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I chose a total of 12 Agave Univatata Aurea for the central section and will be adding 50 white and blue flowering garlic later for the borders. The agave will be space about 4’ apart and the garlic will be spaced at similar intervals but off center to the agave. The agave will produce smaller “baby” plants some of which I will keep for future use and the garlic will create bulb offspring which I will leave to  fill out the border.

Ground preparation:

Since I do not want to use any chemicals to kill the existing grass we will dig down to a 6” depth and remove both the soil and fine grass roots. Agaves need soil that drains well so the replacement soil will be a combination of sand mixed with potting mix.

Once the top soil is in place I will then have to decide whether to lay a series of drip lines or to water by hand. The existing water pipe is old and ugly but running a new line will be costly and logistically challenging as it would need to run under the sidewalk.

Once established both the agave and garlic plants will not require much water but when first planted the garlic will need to be watered 3 to 4 times a week. For this reason, I am planning on adding the garlic in the fall when hopefully we have less brutal heat.

To help retain moisture and to curtail weeds the top soil will be held in place by gravel. I have chosen Golden Coast gravel as the golden red tones will provide a nice contrast to the green, blue, purple and white plant colors. The gravel is not difficult to find and as I have a truck I was able to pick this up at a reasonable price from Prime Building Materials located in Sylmar.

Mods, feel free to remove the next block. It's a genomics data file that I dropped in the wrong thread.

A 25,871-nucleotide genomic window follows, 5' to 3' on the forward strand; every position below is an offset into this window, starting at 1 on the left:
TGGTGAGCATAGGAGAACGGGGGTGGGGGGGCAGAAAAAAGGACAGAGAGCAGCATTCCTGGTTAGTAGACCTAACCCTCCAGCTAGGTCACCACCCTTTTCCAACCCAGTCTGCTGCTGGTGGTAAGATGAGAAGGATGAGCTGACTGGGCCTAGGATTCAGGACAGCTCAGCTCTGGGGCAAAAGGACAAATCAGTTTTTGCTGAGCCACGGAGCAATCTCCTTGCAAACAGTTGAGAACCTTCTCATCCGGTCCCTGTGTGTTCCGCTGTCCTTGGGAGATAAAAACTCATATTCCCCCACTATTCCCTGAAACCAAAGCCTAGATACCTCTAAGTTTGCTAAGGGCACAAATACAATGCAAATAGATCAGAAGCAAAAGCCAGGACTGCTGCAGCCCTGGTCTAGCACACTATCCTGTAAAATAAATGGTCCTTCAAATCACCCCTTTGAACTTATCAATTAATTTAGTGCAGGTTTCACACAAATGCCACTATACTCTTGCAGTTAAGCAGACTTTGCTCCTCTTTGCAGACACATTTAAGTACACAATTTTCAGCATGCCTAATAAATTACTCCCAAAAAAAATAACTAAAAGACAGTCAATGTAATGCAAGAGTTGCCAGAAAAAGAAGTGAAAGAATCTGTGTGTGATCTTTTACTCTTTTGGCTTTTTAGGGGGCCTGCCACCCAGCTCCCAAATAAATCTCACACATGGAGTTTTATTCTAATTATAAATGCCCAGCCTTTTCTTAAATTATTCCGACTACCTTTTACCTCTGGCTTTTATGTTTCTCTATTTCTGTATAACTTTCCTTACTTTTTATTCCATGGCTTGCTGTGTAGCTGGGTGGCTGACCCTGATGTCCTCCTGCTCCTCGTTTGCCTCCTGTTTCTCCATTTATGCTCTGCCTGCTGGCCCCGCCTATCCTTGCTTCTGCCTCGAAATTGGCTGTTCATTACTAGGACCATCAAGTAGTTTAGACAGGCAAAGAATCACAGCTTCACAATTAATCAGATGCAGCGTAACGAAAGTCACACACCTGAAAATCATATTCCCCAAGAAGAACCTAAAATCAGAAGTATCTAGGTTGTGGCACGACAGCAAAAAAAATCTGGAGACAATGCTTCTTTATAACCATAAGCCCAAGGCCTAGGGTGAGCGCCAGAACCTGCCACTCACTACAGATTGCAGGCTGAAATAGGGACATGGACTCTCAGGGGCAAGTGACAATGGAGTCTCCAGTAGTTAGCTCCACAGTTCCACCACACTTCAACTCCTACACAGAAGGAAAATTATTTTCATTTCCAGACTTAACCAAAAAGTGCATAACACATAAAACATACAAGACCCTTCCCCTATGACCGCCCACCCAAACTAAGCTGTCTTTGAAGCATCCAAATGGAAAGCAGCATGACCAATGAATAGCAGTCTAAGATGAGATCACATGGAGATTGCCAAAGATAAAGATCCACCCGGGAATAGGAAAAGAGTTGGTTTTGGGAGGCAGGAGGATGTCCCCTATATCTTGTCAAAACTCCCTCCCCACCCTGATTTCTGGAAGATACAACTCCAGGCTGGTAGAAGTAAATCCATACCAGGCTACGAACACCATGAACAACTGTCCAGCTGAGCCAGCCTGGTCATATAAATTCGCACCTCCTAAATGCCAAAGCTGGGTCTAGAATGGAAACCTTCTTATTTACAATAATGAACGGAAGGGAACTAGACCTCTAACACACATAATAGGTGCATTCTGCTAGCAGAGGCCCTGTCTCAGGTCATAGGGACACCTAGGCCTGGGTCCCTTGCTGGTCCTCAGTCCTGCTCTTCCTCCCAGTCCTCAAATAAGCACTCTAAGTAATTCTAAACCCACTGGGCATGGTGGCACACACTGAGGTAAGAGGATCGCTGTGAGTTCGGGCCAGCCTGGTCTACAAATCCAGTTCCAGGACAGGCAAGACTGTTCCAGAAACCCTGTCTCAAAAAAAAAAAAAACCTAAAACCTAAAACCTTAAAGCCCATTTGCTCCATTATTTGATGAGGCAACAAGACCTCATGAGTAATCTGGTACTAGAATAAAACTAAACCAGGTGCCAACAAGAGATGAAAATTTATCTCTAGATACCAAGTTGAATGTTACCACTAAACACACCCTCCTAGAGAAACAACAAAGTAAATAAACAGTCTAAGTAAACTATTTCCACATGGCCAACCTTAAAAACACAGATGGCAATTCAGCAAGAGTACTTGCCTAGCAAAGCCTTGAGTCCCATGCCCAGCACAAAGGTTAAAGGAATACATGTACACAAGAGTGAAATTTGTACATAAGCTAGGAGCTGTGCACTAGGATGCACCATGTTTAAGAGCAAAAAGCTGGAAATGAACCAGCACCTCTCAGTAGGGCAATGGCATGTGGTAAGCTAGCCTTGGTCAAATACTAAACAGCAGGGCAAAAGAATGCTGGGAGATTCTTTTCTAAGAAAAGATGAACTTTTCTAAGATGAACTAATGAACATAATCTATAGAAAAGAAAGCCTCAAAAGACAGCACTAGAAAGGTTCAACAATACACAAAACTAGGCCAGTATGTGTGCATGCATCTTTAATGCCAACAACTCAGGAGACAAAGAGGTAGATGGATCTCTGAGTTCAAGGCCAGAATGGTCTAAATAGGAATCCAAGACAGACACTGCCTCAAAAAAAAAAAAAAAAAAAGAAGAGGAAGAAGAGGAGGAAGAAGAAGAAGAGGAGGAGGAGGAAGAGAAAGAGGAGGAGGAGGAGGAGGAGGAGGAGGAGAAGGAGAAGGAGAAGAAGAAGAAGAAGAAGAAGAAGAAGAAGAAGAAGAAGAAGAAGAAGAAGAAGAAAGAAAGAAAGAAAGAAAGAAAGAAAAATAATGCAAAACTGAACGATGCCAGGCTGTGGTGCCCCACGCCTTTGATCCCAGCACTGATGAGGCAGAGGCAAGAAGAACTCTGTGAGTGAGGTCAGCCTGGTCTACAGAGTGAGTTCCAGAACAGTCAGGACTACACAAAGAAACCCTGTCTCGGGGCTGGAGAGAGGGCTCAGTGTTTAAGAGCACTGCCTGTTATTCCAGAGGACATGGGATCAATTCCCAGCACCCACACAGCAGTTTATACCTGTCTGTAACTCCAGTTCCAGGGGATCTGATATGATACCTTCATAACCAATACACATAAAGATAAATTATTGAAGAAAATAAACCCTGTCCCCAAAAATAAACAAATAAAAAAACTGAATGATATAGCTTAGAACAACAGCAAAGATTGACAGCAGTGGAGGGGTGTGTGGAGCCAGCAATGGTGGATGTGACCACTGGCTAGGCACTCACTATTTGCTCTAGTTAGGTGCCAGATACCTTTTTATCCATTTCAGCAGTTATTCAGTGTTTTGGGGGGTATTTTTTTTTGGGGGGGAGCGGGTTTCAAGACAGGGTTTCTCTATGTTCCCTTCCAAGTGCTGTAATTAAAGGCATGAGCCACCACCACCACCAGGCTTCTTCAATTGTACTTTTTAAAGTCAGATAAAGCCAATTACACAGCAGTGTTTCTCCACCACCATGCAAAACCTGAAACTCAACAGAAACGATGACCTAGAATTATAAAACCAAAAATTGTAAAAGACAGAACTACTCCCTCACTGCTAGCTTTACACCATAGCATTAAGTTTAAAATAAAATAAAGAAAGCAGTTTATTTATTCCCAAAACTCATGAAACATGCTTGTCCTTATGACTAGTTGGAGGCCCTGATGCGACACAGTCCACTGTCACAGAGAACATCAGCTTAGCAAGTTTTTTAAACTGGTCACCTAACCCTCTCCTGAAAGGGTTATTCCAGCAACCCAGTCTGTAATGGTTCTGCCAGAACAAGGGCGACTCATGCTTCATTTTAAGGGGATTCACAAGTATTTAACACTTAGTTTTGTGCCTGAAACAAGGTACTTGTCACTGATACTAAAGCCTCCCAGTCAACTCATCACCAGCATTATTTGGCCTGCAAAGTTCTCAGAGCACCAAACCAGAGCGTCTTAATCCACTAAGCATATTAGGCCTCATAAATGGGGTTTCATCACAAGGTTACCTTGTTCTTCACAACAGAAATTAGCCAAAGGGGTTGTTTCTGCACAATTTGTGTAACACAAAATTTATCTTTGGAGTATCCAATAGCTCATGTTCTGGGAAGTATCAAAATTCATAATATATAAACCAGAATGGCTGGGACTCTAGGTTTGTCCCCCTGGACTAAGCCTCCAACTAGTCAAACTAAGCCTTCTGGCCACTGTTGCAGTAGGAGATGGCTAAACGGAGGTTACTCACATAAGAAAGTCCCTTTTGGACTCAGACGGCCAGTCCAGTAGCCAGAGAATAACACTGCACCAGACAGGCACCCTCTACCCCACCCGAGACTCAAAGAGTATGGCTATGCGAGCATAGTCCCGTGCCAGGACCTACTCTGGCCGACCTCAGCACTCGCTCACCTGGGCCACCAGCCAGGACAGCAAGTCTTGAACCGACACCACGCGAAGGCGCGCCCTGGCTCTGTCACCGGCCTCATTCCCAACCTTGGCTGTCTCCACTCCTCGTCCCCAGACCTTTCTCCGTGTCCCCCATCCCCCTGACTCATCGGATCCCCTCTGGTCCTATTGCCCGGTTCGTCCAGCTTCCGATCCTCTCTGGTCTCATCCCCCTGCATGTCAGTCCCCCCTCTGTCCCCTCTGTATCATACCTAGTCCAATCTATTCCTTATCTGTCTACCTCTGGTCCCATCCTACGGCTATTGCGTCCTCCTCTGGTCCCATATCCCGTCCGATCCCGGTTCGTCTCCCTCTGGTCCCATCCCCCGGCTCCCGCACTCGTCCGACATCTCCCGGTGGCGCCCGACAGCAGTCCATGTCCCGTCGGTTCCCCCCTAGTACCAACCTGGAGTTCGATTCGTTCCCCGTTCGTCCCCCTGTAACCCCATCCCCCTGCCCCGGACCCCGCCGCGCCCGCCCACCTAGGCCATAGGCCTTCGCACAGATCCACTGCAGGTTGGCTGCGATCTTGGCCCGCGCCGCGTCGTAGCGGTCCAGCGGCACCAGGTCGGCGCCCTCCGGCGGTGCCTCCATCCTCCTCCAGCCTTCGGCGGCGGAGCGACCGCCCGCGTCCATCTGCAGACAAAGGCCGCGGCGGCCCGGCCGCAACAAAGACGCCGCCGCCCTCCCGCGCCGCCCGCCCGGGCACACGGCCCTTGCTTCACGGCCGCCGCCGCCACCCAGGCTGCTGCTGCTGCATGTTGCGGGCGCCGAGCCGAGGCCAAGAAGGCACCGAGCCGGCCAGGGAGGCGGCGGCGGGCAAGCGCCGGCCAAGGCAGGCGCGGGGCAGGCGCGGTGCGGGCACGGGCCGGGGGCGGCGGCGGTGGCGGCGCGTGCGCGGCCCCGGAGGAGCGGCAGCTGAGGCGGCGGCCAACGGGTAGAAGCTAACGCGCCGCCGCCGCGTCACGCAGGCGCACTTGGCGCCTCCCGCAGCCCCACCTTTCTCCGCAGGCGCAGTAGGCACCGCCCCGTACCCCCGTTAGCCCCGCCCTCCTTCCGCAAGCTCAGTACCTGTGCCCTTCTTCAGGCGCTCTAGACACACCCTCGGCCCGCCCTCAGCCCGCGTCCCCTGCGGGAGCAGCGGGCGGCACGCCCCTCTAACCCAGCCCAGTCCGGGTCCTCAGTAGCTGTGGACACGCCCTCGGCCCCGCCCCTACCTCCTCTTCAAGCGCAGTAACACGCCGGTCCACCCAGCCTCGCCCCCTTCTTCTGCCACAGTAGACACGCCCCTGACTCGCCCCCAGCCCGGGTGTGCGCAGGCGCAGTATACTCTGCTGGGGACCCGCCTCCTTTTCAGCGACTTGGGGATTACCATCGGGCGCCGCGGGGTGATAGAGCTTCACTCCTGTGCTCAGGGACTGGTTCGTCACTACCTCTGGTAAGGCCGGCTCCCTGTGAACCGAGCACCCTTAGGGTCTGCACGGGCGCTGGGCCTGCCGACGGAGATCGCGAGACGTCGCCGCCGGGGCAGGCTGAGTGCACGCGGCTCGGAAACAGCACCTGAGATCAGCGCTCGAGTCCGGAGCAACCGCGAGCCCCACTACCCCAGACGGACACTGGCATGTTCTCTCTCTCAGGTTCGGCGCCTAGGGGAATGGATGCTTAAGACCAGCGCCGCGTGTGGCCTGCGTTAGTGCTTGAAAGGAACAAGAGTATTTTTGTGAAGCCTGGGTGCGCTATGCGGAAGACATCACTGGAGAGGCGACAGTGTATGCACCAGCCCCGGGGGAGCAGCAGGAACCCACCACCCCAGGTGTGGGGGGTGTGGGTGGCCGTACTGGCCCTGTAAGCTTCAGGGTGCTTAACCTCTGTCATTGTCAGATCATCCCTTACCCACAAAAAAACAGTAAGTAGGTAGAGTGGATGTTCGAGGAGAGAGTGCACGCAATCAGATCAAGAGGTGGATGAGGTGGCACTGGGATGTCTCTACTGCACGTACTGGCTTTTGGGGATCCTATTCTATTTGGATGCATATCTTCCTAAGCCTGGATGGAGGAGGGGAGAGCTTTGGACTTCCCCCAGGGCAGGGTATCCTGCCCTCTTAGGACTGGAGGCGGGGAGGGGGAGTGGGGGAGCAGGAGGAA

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Before, during and after- our drought tolerant garden update.

When we last updated you our backyard looked something like this-- Martin Pierce Hardware Los Angeles Ca  90016

And now, with the drip system in place

martin pierce backyard drip system

we have been able to plant many varieties of drought tolerant plants and this area now looks like this--

Martin Pierce Hardware  Los Angeles Ca  90016

Before the construction--

Martin Pierce Hardware Los Angeles CA  90016

And where we are now--

Martin Pierce Hardware Los Angeles Ca  90016

As you can see, our little ceramic birdbath remains part of the new design plans, which I am certain will make our feathered friends happy.  Some of the plants and grasses we decided to use include:

  • This Golden barrel cactus – Iris beware!
  • Martin Pierce Hardware Los Angeles, Ca  90016

  • Aeonium clyclops
  • Agave
  • Blue fescue - a hardy drought resistant grass

The next step will be to put down the decomposed granite and sand to create pathways.

We purchased all of the exotic plants from World Wide Exotics Nursery and the blue fescue grass from Armstrong Nursery in Glendale.

Martin Pierce Hardware Los Angeles CA  90016

We will keep you posted as we complete each step of this transformation.

Have you altered your landscape as a result of the drought conditions?

To view our entire collection of architectural hardware, please vist our site at www.martinpierce.com.

Designers can visit the showroom located at:

5433 W. Washington Blvd.

Los Angeles, CA  90016

323 939 5929